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March 30, 2003

Missile Threat Means New Rules at Airports


WASHINGTON, March 28 — Federal authorities will order major security improvements at several of the nation's largest airports after inspections showed that passenger planes taking off or landing at those airports would be vulnerable to attack by terrorists using shoulder-fired missiles, senior Bush administration officials said.

The inspections, which began several weeks ago, are being conducted by a federal task force created by the White House late last year after terrorists linked to Al Qaeda tried to shoot down an Israeli passenger plane on takeoff from an airport in Kenya in November. The two small, shoulder-fired missiles barely missed the plane.

Administration officials would not identify the airports that would be required to make major safety improvements, citing security reasons. But they said the list included several of the nation's busiest, and that the improvements would include new, round-the-clock security patrols and tightened electronic surveillance of the flight paths used for takeoffs and landings.

This week, dozens of National Guard troops were deployed to the Los Angeles International Airport to patrol the perimeter and road checkpoints, in part because of what security officials acknowledged was concern about shoulder-fired missiles.

A spokesman for the Port Authority of New York and New Jersey, which manages Kennedy, La Guardia and Newark Liberty International airports, said it was aware of the missile threat and was responding to it. The spokesman, Pasquale DiFulco, said the port authority had a policy of not discussing details of its security planning. "But we have certainly taken the necessary steps and precautions to address these issues," Mr. DiFulco said.

Bush administration officials said that nationwide inspections, which have been carried out at roughly 80 airports by officials of the Federal Bureau of Investigation, the Department of Homeland Security and other federal agencies, demonstrated that a terrorist with a shoulder-fired antiaircraft missile weighing as little 30 pounds would find it relatively easy to evade security at many large airports and fire a missile that could bring down a passenger plane.

American intelligence and law enforcement agencies say that Al Qaeda and affiliated terrorist groups are believed to have an arsenal overseas of dozens of shoulder-fired missiles, including the American-made Stinger and the Russian SA-7, and that others can be bought by terrorists on the black market for several thousand dollars each.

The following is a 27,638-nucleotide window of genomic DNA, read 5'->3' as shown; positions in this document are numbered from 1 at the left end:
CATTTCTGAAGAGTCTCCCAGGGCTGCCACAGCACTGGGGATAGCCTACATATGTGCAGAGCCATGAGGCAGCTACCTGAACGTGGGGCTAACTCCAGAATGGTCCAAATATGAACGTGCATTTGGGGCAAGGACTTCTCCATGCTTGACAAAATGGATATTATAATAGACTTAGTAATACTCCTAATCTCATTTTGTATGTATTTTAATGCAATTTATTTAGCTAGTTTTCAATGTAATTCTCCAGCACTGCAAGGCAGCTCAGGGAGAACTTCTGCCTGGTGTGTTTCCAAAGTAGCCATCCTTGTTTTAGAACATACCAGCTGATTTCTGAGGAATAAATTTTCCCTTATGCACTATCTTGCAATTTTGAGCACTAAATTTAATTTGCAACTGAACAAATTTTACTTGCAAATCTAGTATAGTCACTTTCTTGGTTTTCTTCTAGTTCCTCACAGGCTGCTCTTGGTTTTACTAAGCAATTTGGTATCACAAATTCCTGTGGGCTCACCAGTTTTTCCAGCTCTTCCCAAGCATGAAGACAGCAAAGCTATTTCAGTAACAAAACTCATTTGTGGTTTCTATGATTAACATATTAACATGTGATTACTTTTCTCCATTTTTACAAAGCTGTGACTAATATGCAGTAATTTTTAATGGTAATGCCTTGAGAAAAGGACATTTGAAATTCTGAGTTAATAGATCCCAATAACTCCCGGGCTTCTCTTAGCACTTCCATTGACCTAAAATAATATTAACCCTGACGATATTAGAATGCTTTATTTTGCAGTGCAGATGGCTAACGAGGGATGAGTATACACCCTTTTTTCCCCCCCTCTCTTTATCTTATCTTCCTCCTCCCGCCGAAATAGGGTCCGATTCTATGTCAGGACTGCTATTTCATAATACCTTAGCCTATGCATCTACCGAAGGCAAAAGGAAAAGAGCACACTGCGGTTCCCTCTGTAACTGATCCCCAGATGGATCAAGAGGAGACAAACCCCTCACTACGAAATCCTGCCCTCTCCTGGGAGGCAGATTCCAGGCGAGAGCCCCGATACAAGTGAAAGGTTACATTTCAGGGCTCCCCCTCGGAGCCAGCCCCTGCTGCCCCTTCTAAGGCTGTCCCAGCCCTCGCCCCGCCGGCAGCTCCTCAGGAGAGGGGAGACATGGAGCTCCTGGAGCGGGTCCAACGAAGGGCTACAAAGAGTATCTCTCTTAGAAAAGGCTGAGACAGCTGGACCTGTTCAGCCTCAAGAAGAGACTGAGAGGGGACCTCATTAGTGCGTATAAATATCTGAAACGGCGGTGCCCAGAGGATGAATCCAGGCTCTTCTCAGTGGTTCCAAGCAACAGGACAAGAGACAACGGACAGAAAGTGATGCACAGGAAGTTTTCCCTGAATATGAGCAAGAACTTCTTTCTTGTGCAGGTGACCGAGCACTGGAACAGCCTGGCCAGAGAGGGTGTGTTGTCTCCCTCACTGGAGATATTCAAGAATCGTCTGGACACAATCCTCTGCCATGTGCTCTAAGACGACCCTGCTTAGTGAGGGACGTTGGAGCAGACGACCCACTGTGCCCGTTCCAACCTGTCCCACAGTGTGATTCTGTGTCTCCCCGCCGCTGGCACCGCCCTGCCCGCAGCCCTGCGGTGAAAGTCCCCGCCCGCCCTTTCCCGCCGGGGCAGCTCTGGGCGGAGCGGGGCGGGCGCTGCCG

Many of the Stingers available on the black market are left over from the American-backed guerrilla effort in Afghanistan to force out Soviet troops in the 1980's. The Stinger and missiles like it are capable of shooting down planes several miles away at heights of more than 10,000 feet.

Administration officials stressed that they had no evidence to suggest that Al Qaeda or other terrorist groups had managed to smuggle any of the small missiles into the United States, or that they intended to try.

"We are not aware of any credible, specific intelligence information that Manpad attacks are being planned against commercial aircraft in the U.S. at this time," said James M. Loy, director of the Transportation Security Administration, using the acronym for Man Portable Air Defense Systems, the technical name for the missiles. "The administration does, however, recognize the potential threat."

Officials say the attempt to shoot down the Israeli plane in Kenya last November had created alarm in Washington that Al Qaeda would try a similar attack in the United States. The incident near the international airport at Mombasa came six months after a similar Russian-made missile was fired at an American military plane in Saudi Arabia. That missile also missed.

American intelligence officials say that in the attacks in both Kenya and Saudi Arabia, the planes may have been saved by antimissile technology that is routinely installed in Israeli passenger jets and United States military planes.

There is no similar federal requirement that antimissile defense systems be built into American passenger planes. But since the Kenya attack, a growing bipartisan movement in Congress has called for the installation of antimissile systems on American-owned commercial planes in the United States.